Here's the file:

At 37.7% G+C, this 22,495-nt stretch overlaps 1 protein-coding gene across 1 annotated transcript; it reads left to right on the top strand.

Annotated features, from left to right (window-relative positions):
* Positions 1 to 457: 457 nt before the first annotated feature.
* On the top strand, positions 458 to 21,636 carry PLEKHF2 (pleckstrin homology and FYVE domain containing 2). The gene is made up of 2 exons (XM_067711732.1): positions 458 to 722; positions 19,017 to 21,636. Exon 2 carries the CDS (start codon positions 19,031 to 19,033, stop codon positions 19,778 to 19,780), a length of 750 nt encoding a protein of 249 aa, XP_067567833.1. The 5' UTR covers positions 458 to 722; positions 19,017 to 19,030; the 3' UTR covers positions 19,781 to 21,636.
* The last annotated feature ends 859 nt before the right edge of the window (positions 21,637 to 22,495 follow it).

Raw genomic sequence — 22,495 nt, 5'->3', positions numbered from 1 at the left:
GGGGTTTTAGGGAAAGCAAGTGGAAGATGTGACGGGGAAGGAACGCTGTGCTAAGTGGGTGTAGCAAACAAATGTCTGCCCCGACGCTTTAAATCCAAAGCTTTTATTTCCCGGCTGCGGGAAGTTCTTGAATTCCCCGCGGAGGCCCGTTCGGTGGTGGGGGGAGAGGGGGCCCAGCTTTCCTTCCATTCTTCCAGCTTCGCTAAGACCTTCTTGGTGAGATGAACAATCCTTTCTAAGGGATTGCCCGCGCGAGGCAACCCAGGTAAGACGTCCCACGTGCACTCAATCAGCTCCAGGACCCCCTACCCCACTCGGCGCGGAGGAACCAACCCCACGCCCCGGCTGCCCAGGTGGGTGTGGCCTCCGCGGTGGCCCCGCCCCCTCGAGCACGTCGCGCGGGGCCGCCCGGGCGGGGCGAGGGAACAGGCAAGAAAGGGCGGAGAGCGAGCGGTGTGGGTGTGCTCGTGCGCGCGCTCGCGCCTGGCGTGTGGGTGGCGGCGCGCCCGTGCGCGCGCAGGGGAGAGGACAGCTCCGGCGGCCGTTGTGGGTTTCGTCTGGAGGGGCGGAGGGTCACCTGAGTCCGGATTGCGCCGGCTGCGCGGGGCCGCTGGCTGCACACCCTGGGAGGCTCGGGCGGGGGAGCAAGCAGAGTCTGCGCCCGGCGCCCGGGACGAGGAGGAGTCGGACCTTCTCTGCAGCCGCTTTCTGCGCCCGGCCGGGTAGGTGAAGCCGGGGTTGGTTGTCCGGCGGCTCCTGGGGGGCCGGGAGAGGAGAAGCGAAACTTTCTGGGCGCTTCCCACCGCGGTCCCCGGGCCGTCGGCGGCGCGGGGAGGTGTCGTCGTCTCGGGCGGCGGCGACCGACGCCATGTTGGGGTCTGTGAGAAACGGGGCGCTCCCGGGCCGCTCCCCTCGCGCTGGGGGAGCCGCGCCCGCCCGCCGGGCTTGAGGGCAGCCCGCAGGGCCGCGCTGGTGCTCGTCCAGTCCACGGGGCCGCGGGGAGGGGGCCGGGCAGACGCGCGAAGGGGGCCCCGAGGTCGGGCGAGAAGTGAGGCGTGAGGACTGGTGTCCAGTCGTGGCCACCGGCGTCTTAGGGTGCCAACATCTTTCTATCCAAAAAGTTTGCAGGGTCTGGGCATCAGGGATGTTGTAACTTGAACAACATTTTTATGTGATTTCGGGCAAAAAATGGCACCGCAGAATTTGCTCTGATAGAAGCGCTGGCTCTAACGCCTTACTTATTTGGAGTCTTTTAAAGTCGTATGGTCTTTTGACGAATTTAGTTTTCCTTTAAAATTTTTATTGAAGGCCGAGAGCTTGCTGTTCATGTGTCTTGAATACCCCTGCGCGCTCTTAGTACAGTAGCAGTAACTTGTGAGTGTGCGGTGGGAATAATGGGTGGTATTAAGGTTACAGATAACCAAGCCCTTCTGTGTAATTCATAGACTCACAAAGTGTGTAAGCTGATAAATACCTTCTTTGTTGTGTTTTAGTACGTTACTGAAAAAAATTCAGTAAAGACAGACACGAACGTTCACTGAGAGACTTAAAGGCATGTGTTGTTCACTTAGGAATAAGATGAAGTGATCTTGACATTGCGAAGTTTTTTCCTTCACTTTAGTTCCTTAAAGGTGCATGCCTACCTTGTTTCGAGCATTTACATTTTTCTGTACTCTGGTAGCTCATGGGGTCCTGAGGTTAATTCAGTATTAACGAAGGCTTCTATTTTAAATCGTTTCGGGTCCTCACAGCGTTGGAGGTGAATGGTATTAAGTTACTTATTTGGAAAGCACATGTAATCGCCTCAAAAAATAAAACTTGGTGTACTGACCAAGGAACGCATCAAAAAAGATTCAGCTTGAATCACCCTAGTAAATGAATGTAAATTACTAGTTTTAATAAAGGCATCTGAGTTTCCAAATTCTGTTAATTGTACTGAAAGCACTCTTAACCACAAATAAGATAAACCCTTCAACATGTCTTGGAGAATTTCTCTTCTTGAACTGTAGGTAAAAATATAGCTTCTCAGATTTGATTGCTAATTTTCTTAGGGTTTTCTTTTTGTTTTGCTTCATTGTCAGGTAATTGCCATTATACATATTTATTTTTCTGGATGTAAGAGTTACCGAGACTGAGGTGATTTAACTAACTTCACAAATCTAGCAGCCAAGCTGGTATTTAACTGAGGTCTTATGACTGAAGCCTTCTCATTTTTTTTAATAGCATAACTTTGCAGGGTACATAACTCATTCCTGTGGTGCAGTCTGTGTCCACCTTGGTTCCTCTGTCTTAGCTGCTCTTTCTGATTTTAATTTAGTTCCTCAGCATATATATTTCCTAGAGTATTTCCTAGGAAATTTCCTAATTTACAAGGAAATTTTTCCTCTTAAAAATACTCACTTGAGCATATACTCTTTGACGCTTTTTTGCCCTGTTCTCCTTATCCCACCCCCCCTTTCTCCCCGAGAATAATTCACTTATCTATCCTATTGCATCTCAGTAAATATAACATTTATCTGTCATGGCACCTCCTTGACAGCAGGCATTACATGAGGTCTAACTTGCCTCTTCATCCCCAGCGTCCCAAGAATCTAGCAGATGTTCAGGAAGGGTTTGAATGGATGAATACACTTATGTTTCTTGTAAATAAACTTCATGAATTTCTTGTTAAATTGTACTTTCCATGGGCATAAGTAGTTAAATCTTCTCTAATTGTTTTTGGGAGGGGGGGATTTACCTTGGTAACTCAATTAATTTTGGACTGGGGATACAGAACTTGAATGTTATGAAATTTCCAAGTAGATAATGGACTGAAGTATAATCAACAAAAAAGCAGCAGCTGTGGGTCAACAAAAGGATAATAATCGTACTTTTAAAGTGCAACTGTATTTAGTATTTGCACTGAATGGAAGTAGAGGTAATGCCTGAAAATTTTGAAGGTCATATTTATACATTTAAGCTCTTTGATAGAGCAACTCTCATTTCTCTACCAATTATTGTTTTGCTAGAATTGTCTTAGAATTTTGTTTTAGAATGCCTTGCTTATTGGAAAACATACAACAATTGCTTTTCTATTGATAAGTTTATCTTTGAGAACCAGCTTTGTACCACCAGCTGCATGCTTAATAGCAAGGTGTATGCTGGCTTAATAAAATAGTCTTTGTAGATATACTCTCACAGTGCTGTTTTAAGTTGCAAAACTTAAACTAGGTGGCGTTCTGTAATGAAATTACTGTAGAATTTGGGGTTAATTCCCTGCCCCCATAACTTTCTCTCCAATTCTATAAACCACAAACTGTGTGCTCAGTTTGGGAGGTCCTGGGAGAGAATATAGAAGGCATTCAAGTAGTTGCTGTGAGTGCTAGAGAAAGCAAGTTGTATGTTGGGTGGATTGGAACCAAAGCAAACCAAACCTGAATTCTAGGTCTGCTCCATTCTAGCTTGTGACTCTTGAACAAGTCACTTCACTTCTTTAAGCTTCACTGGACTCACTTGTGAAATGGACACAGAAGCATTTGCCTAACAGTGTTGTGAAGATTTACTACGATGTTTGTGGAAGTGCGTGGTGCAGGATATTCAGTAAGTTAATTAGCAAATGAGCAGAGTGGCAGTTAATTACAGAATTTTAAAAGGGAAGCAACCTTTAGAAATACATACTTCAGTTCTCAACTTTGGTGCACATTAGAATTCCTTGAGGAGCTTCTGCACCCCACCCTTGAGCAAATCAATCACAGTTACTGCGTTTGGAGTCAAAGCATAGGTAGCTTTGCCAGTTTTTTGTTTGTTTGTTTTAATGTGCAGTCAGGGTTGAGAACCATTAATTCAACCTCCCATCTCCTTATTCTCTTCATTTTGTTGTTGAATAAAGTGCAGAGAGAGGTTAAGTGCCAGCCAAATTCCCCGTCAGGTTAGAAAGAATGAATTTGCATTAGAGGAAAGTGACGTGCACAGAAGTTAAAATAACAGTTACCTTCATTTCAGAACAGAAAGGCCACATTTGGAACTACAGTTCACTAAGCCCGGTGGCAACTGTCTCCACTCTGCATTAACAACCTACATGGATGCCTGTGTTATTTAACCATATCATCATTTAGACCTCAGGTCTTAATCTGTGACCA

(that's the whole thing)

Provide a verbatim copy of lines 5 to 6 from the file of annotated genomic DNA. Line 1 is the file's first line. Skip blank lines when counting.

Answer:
* The last annotated feature ends 859 nt before the right edge of the window (positions 21,637 to 22,495 follow it).

Raw genomic sequence — 22,495 nt, 5'->3', positions numbered from 1 at the left: